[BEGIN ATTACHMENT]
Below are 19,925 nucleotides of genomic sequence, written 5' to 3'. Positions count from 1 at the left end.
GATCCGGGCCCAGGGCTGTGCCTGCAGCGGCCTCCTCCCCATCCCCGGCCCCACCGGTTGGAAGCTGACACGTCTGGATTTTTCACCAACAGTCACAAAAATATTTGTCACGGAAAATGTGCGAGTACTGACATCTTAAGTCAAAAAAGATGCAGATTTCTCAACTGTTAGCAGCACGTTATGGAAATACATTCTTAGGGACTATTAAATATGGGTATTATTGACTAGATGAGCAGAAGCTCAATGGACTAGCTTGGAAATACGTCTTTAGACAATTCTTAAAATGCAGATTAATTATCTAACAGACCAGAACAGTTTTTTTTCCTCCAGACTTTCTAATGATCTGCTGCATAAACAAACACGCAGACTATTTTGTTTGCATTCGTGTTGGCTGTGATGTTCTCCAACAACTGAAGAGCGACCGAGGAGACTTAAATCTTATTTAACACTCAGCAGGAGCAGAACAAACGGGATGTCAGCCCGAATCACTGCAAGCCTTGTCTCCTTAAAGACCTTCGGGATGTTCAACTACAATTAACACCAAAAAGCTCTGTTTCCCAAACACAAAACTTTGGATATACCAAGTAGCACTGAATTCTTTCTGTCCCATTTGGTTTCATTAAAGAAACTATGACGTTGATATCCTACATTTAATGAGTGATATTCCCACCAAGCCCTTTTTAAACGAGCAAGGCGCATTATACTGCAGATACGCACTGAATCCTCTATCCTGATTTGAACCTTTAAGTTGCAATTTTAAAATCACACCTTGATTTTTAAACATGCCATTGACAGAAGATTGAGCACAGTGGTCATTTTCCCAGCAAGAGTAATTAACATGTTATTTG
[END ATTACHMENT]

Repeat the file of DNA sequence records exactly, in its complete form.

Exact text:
Below are 19,925 nucleotides of genomic sequence, written 5' to 3'. Positions count from 1 at the left end.
GATCCGGGCCCAGGGCTGTGCCTGCAGCGGCCTCCTCCCCATCCCCGGCCCCACCGGTTGGAAGCTGACACGTCTGGATTTTTCACCAACAGTCACAAAAATATTTGTCACGGAAAATGTGCGAGTACTGACATCTTAAGTCAAAAAAGATGCAGATTTCTCAACTGTTAGCAGCACGTTATGGAAATACATTCTTAGGGACTATTAAATATGGGTATTATTGACTAGATGAGCAGAAGCTCAATGGACTAGCTTGGAAATACGTCTTTAGACAATTCTTAAAATGCAGATTAATTATCTAACAGACCAGAACAGTTTTTTTTCCTCCAGACTTTCTAATGATCTGCTGCATAAACAAACACGCAGACTATTTTGTTTGCATTCGTGTTGGCTGTGATGTTCTCCAACAACTGAAGAGCGACCGAGGAGACTTAAATCTTATTTAACACTCAGCAGGAGCAGAACAAACGGGATGTCAGCCCGAATCACTGCAAGCCTTGTCTCCTTAAAGACCTTCGGGATGTTCAACTACAATTAACACCAAAAAGCTCTGTTTCCCAAACACAAAACTTTGGATATACCAAGTAGCACTGAATTCTTTCTGTCCCATTTGGTTTCATTAAAGAAACTATGACGTTGATATCCTACATTTAATGAGTGATATTCCCACCAAGCCCTTTTTAAACGAGCAAGGCGCATTATACTGCAGATACGCACTGAATCCTCTATCCTGATTTGAACCTTTAAGTTGCAATTTTAAAATCACACCTTGATTTTTAAACATGCCATTGACAGAAGATTGAGCACAGTGGTCATTTTCCCAGCAAGAGTAATTAACATGTTATTTG